“We want to help the situation,” Cantor said.

Incumbents facing a primary challenge or a close general election in this year’s campaign season may have an incentive to oppose the plan’s path to citizenship.

Still, many lawmakers agreed to revamp U.S. policy on immigration after exit polling showed Republican presidential candidate Mitt Romney won just 27 percent of the Hispanic vote in 2012. The Republican National Committee made it a priority to reach out to minority voters after the election.

Louisiana Republican Gov. Bobby Jindal said Sunday on CNN’s “State of the Union” that Republicans should go ahead with immigration reform since it remains the right thing to do and not “because of what some pollster tells us.”

 



News
Entertainment
Sports
Lifestyle
Local

Brooklyn man charged in roommate's stabbing death

A Brooklyn man accused of violently stabbing his roommate to death on Monday is in police custody and faces murder charges.

International

Dinosaurs could have survived asteroid strike

It turns out there is a good and a bad time for the planet to be hit by a meteor, and dinosaurs were just unlucky.…

National

OkCupid admits to Facebook-style experimenting on customers

By Sarah McBrideSAN FRANCISCO (Reuters) - OkCupid, a top U.S. matchmaking website, intentionally mismatched users to test its technology, the IAC/InterActive Corp service said on…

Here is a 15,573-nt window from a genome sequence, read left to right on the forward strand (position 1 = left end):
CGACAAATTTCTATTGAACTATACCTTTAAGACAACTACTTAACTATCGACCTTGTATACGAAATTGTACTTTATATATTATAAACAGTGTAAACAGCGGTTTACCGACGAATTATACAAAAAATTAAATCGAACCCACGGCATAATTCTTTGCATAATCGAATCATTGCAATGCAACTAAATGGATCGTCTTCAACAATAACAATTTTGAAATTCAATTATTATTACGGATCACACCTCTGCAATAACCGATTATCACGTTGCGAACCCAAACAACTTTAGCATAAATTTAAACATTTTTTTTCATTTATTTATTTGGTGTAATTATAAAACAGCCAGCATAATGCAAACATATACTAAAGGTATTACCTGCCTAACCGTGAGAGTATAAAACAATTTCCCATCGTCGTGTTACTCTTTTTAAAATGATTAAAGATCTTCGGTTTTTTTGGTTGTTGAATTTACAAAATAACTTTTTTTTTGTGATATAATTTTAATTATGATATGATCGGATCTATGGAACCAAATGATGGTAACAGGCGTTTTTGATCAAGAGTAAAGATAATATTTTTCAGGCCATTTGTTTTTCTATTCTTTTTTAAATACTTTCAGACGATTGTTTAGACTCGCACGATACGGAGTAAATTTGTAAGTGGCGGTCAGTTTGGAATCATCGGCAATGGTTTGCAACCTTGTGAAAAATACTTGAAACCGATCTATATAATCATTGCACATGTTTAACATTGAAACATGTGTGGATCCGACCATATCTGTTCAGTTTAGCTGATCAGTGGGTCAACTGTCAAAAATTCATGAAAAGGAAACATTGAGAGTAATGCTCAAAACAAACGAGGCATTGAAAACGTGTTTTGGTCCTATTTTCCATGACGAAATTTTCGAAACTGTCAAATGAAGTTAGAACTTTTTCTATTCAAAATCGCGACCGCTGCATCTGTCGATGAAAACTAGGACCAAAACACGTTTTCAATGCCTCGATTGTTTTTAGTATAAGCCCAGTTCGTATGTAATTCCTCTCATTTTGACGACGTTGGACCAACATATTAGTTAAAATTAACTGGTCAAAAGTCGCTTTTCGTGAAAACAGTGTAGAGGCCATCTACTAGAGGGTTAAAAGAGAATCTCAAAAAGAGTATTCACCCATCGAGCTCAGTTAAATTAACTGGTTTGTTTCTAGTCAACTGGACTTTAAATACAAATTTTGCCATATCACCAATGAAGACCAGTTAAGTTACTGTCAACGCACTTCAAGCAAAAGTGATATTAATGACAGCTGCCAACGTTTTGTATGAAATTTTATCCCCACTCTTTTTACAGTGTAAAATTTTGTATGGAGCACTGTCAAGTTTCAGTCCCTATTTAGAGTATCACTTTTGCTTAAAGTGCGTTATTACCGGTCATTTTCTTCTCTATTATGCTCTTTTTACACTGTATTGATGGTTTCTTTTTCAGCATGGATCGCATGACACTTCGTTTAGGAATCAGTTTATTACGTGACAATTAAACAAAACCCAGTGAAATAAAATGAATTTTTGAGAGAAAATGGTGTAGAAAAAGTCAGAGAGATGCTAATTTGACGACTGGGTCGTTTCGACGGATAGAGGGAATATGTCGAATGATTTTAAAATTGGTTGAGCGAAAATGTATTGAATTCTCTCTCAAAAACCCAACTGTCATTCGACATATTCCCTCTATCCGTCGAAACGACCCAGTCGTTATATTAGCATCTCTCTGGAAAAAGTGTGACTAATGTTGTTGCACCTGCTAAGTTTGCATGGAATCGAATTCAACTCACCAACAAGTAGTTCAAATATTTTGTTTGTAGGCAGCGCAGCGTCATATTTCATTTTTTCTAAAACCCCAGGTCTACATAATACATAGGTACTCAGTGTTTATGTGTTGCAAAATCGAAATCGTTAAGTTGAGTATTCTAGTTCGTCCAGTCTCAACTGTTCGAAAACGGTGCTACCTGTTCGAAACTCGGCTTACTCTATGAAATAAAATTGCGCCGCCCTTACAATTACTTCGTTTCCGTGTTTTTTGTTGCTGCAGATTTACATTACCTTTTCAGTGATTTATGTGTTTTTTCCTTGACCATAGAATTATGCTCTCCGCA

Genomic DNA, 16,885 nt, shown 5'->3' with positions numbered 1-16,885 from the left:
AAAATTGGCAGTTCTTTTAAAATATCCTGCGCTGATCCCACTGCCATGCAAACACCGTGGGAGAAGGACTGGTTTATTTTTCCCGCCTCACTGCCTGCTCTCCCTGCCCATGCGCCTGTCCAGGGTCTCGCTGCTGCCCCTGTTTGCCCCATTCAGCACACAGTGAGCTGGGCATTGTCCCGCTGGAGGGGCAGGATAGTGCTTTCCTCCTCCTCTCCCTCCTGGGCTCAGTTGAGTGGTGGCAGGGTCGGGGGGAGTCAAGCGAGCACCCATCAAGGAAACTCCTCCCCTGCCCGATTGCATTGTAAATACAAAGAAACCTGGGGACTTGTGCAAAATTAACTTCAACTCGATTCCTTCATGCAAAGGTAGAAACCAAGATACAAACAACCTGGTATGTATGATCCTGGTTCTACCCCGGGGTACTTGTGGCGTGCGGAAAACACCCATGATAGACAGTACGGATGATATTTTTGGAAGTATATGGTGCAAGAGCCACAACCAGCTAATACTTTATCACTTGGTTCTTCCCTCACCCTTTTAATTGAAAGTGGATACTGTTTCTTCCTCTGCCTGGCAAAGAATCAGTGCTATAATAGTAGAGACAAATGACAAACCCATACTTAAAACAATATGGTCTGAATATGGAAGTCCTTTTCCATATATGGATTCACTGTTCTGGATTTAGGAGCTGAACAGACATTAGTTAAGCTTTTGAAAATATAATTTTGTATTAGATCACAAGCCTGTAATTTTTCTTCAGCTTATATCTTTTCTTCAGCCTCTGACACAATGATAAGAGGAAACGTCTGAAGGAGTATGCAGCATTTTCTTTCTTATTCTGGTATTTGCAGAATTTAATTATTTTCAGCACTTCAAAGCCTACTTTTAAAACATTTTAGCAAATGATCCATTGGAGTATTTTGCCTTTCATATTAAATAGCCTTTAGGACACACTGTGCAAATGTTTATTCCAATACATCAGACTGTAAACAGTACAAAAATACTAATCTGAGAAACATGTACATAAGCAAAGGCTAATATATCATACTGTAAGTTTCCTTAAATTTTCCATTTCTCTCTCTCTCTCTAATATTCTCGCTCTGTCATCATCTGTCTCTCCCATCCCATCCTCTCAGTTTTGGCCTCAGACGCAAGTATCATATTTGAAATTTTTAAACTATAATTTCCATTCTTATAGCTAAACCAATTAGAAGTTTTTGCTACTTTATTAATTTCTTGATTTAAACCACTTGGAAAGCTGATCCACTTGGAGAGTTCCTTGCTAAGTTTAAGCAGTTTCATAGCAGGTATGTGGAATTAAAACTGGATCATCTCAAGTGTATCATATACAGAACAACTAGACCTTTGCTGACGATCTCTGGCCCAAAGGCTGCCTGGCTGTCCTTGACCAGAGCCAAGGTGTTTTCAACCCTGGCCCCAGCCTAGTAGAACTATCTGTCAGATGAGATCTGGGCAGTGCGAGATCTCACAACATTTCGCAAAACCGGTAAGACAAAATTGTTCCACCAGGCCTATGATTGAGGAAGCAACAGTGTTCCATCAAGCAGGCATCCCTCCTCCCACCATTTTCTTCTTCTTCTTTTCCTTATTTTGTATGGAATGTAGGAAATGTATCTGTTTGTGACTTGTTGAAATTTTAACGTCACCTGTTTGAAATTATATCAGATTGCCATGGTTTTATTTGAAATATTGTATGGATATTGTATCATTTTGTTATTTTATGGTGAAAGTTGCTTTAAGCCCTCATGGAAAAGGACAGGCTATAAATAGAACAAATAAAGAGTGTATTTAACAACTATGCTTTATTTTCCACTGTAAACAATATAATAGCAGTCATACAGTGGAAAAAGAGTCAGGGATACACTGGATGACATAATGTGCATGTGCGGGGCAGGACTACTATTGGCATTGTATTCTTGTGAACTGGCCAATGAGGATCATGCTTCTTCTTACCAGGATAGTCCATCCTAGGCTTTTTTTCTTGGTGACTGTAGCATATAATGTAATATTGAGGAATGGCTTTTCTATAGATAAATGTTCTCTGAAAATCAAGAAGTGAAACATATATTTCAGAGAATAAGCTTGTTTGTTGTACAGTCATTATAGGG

Local

MTA fares still increasing 4 percent in newly…

The agency said the 4 percent increases, previously announced in December, will remain steady even as the MTA deals with increasing labor costs.

Movies

Interview: Brendan Gleeson on the way 'Calvary' depicts…

Brendan Gleeson talks about how his new film "Calvary" began over drinks and how his character here is the opposite of the lead in "The Guard."

Movies

'Get on Up' producer Mick Jagger on the…

Mick Jagger, a producer on the James Brown biopic "Get on Up," talks about the time had to tell the singer some bad news and his favorite JB record.

Television

'Glee' star Lea Michele to appear on 'Sons…

"Glee" star Lea Michele has been confirmed as a guest star in the final season of "Sons of Anarchy."

Television

TV watch list, Monday, July 28: 'The Bachelorette'…

See Andi Dorfman make her big choice on tonight's 'Bachelorette' finale.

MLB

Angelo Cataldi: Ryan Howard deserves better from Phillies

Just last week, Ryan Howard endured the embarrassment of a benching that was inevitable, and yet still shocking.

NFL

Larry Donnell has inside track in Giants tight…

Little-known Larry Donnell of Grambling State currently has the inside track, as the second-year player has received the bulk of the first-team reps.

NFL

Computer to Jets: Start Michael Vick over Geno…

Jets general manager John Idzik says the choice of who starts between second-year quarterback Geno Smith and veteran Michael Vick will be a “Jets decision.”

MLB

Yankees looking to trade for Josh Willingham: Report

CBS Sports’ Jon Heyman reported Sunday the Yankees are interested in Twins outfielder Josh Willingham.

Travel

Glasgow: Hey, hey, the gangs aren't here

This European city has done a good job getting rid of its more violent residents and revitalizing with artists.

Education

Babson College tops list of best colleges for…

Money magazine has just released its inaugural list of "The Best Colleges for Your Money" -- and the answers have surprised many. Babson College, which…

Education

NYC teens learn how to develop apps during…

Through a program sponsored by CampInteractive, the high schoolers designed their own community-focused apps.

Tech

The Ministry of Silly Walks app is both…

Monty Python have dug into their back catalogue for cash-ins once more, but with the Ministry of Silly Walks app, they've made something that's fun too.